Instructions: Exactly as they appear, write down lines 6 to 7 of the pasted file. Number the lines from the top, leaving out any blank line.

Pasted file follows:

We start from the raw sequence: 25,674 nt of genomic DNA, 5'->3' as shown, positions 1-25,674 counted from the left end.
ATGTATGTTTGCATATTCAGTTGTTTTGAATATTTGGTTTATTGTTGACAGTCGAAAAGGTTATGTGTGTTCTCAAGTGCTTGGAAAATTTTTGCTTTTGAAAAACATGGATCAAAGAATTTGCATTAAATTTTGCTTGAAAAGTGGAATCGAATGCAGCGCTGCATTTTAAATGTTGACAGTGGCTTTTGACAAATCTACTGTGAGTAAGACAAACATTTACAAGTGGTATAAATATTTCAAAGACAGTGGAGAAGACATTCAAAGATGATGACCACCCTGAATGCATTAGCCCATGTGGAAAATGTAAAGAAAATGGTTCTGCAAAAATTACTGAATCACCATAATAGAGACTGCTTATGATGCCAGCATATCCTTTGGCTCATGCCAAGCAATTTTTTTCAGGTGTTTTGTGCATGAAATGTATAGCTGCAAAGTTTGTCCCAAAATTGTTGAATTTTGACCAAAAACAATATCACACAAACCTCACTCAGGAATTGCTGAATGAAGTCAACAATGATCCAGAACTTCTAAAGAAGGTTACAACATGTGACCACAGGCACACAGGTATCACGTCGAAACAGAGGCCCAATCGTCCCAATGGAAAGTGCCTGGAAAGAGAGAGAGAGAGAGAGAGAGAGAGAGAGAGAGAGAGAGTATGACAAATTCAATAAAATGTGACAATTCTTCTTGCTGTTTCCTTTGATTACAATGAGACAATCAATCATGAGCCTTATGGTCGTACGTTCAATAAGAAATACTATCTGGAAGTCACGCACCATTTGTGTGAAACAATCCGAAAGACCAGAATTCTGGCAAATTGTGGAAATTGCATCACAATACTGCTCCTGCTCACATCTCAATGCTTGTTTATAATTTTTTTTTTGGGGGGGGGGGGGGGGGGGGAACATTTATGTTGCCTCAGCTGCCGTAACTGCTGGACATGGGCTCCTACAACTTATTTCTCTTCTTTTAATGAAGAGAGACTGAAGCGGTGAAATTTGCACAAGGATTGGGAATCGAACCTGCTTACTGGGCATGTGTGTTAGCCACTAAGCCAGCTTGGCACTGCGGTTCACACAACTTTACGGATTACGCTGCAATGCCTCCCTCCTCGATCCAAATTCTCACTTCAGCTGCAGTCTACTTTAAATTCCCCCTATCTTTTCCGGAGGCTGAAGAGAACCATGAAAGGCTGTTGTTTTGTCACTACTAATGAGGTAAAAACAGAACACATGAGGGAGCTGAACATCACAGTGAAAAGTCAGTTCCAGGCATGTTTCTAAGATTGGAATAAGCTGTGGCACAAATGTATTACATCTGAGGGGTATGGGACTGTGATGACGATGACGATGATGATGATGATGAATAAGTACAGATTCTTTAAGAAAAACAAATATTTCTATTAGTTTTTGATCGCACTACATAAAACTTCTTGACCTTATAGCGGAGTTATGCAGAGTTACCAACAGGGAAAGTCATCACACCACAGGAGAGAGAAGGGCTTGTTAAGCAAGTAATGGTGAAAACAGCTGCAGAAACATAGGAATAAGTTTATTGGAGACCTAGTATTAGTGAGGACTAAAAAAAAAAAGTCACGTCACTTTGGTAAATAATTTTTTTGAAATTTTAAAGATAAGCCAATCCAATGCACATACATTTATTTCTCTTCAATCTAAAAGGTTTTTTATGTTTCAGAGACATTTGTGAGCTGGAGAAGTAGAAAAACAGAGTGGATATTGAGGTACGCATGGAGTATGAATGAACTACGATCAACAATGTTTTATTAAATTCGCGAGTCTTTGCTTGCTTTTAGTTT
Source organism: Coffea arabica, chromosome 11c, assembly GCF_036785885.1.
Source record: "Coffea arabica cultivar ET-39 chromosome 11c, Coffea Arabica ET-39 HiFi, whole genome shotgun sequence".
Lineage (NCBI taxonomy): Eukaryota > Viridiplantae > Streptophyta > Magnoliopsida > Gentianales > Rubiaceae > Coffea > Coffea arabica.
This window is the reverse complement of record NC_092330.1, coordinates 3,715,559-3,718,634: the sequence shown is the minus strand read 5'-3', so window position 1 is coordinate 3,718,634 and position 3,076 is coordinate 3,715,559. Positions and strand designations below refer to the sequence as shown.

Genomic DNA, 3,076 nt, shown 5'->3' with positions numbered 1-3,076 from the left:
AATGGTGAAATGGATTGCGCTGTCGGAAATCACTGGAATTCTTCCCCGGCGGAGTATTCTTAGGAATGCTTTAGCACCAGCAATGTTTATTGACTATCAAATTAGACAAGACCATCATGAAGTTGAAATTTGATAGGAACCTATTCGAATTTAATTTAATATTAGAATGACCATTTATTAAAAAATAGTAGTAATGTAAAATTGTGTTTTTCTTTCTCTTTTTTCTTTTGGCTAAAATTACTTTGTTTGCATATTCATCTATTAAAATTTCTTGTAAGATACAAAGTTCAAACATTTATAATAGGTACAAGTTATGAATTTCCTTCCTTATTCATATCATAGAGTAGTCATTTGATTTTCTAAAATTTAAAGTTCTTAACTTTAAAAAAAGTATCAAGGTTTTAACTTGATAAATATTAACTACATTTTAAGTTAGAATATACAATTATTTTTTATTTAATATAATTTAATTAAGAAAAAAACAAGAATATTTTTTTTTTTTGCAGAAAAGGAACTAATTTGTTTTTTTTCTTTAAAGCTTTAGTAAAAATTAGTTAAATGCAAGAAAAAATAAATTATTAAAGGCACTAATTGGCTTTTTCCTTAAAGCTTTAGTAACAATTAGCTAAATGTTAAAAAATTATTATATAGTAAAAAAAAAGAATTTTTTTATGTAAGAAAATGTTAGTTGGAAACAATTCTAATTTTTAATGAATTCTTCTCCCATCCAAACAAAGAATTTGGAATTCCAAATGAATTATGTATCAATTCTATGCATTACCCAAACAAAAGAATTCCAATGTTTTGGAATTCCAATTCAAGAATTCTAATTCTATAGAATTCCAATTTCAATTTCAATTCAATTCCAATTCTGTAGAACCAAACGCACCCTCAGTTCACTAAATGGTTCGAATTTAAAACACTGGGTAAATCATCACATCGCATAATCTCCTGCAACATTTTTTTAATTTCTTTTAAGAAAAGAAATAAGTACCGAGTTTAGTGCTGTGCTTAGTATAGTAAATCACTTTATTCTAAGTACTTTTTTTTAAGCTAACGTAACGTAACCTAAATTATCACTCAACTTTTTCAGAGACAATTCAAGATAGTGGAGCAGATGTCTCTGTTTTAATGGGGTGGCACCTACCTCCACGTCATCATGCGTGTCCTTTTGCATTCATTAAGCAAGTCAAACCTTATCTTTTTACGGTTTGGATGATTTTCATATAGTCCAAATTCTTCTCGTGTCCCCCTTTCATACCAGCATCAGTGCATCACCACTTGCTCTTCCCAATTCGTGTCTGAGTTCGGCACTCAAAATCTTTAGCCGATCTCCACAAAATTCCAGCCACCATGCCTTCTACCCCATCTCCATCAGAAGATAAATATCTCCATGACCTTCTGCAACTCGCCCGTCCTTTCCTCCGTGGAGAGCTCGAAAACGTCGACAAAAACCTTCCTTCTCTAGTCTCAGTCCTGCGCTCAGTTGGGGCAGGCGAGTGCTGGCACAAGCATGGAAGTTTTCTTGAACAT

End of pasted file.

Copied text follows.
This window is the reverse complement of record NC_092330.1, coordinates 3,715,559-3,718,634: the sequence shown is the minus strand read 5'-3', so window position 1 is coordinate 3,718,634 and position 3,076 is coordinate 3,715,559. Positions and strand designations below refer to the sequence as shown.

Genomic DNA, 3,076 nt, shown 5'->3' with positions numbered 1-3,076 from the left: